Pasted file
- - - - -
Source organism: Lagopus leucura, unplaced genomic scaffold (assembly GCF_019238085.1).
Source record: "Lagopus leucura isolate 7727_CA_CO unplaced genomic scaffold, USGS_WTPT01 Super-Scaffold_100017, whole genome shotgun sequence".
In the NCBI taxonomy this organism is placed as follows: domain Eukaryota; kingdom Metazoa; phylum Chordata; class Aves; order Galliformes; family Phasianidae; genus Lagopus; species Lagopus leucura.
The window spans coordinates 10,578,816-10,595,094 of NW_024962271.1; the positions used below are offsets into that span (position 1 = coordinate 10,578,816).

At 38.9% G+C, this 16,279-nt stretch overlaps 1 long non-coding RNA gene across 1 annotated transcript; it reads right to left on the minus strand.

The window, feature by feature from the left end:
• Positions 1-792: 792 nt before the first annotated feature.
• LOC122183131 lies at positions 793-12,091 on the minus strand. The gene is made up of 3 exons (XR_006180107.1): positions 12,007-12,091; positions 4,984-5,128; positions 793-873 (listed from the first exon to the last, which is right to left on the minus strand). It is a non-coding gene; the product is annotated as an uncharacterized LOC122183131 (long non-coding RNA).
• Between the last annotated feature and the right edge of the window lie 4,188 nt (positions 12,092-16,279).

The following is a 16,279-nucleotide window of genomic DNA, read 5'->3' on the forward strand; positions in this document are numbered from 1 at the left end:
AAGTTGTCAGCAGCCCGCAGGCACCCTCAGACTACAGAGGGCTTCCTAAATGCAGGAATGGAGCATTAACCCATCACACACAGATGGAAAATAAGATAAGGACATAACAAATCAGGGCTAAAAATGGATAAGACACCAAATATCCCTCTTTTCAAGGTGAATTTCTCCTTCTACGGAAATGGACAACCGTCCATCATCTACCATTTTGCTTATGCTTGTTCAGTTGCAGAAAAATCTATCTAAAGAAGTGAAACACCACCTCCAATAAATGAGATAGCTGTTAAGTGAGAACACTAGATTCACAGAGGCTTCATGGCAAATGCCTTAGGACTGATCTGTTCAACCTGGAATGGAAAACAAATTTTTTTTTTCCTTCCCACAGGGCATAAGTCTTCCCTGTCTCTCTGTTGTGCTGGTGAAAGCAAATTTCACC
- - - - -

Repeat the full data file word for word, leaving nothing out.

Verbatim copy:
Source organism: Lagopus leucura, unplaced genomic scaffold (assembly GCF_019238085.1).
Source record: "Lagopus leucura isolate 7727_CA_CO unplaced genomic scaffold, USGS_WTPT01 Super-Scaffold_100017, whole genome shotgun sequence".
In the NCBI taxonomy this organism is placed as follows: domain Eukaryota; kingdom Metazoa; phylum Chordata; class Aves; order Galliformes; family Phasianidae; genus Lagopus; species Lagopus leucura.
The window spans coordinates 10,578,816-10,595,094 of NW_024962271.1; the positions used below are offsets into that span (position 1 = coordinate 10,578,816).

At 38.9% G+C, this 16,279-nt stretch overlaps 1 long non-coding RNA gene across 1 annotated transcript; it reads right to left on the minus strand.

The window, feature by feature from the left end:
• Positions 1-792: 792 nt before the first annotated feature.
• LOC122183131 lies at positions 793-12,091 on the minus strand. The gene is made up of 3 exons (XR_006180107.1): positions 12,007-12,091; positions 4,984-5,128; positions 793-873 (listed from the first exon to the last, which is right to left on the minus strand). It is a non-coding gene; the product is annotated as an uncharacterized LOC122183131 (long non-coding RNA).
• Between the last annotated feature and the right edge of the window lie 4,188 nt (positions 12,092-16,279).

The following is a 16,279-nucleotide window of genomic DNA, read 5'->3' on the forward strand; positions in this document are numbered from 1 at the left end:
AAGTTGTCAGCAGCCCGCAGGCACCCTCAGACTACAGAGGGCTTCCTAAATGCAGGAATGGAGCATTAACCCATCACACACAGATGGAAAATAAGATAAGGACATAACAAATCAGGGCTAAAAATGGATAAGACACCAAATATCCCTCTTTTCAAGGTGAATTTCTCCTTCTACGGAAATGGACAACCGTCCATCATCTACCATTTTGCTTATGCTTGTTCAGTTGCAGAAAAATCTATCTAAAGAAGTGAAACACCACCTCCAATAAATGAGATAGCTGTTAAGTGAGAACACTAGATTCACAGAGGCTTCATGGCAAATGCCTTAGGACTGATCTGTTCAACCTGGAATGGAAAACAAATTTTTTTTTTCCTTCCCACAGGGCATAAGTCTTCCCTGTCTCTCTGTTGTGCTGGTGAAAGCAAATTTCACC